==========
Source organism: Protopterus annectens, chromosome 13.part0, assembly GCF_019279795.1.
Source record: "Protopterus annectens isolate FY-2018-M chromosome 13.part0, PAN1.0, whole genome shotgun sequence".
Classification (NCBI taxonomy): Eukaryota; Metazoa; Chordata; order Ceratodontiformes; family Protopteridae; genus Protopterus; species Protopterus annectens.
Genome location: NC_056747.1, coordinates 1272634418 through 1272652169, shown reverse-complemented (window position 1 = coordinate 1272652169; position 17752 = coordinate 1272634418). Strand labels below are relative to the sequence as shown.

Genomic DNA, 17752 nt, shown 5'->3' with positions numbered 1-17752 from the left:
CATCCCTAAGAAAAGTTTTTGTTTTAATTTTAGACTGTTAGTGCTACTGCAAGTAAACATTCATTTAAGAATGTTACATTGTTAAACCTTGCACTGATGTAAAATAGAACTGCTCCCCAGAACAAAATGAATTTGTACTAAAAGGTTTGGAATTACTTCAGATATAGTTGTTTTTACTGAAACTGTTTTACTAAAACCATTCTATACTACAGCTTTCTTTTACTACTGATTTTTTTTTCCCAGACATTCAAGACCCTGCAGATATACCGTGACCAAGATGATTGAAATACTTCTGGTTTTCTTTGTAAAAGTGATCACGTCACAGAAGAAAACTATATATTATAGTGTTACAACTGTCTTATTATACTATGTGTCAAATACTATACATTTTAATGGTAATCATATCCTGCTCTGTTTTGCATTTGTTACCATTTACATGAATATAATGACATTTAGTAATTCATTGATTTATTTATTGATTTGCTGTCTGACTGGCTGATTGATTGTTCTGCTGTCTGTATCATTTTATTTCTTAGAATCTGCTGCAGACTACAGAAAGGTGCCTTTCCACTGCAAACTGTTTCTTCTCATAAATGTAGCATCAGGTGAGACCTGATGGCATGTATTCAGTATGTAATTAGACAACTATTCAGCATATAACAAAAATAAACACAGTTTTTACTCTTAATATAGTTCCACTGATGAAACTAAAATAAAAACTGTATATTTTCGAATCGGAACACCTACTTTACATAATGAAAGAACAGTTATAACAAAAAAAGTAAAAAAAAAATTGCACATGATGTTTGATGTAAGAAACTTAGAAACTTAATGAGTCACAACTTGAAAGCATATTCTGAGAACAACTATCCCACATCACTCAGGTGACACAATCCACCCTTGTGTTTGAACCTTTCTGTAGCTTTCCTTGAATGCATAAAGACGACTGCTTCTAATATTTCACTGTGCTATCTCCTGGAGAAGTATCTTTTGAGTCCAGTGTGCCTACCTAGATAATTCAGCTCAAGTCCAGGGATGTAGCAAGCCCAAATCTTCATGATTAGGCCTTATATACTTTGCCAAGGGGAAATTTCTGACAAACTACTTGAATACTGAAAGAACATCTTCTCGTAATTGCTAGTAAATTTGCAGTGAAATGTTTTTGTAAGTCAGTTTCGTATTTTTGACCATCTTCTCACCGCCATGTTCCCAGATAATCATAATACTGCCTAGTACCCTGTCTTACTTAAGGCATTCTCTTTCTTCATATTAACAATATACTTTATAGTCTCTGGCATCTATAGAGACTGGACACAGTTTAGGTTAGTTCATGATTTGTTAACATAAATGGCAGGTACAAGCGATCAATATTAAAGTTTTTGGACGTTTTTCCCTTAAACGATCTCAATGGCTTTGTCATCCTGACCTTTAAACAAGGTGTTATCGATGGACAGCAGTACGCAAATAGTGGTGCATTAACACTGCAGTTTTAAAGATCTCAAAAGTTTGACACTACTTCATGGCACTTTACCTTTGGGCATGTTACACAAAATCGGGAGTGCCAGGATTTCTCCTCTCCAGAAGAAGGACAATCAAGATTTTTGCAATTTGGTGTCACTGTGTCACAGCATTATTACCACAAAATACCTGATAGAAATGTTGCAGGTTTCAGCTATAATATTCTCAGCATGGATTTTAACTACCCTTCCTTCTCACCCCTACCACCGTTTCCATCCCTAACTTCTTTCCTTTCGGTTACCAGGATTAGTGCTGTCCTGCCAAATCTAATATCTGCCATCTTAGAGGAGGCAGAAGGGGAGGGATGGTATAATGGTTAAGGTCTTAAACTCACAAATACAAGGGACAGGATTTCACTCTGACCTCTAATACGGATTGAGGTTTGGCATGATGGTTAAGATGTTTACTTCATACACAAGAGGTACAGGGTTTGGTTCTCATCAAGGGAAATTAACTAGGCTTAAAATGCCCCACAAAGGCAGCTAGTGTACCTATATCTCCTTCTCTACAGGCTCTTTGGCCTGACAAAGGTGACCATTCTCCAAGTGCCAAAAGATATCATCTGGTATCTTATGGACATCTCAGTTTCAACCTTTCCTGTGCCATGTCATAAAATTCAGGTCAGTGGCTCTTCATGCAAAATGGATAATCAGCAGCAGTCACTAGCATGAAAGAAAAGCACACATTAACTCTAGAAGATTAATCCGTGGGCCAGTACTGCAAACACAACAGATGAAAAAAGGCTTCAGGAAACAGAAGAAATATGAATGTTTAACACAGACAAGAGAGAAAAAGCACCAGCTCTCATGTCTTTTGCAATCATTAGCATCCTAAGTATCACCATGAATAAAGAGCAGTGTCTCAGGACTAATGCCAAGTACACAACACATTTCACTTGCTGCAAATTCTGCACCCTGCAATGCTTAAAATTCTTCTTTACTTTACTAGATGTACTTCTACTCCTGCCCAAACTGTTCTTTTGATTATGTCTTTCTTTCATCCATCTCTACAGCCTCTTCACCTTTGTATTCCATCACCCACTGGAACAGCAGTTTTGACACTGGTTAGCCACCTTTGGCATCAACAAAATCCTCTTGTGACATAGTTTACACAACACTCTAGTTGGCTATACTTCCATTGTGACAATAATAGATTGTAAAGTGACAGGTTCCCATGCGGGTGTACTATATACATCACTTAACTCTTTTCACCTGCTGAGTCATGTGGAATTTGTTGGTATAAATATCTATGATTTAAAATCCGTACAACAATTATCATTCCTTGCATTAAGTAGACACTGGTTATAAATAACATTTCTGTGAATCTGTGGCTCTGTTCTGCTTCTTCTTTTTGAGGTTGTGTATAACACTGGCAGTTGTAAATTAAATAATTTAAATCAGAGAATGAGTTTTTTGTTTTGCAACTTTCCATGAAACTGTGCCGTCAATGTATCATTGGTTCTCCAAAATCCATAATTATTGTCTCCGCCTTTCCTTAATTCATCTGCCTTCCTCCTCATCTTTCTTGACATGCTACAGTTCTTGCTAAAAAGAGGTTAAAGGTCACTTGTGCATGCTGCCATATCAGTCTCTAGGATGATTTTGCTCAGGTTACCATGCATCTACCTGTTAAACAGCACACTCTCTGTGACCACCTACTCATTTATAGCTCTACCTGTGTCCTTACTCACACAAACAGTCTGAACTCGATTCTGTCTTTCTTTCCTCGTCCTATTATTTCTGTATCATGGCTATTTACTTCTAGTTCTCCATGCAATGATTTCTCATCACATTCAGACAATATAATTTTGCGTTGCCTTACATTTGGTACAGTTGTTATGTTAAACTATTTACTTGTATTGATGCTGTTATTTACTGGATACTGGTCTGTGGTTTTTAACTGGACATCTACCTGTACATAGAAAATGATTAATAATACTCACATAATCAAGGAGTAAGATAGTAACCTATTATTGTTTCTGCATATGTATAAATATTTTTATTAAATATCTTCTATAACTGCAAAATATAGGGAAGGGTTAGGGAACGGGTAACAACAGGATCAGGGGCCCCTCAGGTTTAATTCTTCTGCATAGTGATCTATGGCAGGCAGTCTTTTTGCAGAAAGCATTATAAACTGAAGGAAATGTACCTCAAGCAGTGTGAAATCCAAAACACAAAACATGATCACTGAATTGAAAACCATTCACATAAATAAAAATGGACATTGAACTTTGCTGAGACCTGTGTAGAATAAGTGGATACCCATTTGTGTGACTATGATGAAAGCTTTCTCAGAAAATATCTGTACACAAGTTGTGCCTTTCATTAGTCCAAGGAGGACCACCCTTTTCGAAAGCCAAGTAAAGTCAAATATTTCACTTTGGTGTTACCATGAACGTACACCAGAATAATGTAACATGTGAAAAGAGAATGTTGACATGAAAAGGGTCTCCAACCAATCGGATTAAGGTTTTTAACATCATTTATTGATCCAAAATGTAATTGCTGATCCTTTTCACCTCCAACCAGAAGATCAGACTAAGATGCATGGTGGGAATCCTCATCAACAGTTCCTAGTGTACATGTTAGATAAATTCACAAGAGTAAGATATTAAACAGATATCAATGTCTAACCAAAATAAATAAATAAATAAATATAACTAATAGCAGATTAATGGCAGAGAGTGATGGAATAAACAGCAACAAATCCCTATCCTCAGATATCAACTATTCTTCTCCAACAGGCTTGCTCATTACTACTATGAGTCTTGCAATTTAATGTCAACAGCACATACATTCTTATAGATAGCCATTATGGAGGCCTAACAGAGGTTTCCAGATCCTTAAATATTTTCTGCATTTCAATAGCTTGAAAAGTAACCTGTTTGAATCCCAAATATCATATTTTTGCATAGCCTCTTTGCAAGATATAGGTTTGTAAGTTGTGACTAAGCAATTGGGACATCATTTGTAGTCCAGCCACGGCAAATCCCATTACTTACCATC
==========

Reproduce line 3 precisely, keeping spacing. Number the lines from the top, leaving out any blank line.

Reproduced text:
Classification (NCBI taxonomy): Eukaryota; Metazoa; Chordata; order Ceratodontiformes; family Protopteridae; genus Protopterus; species Protopterus annectens.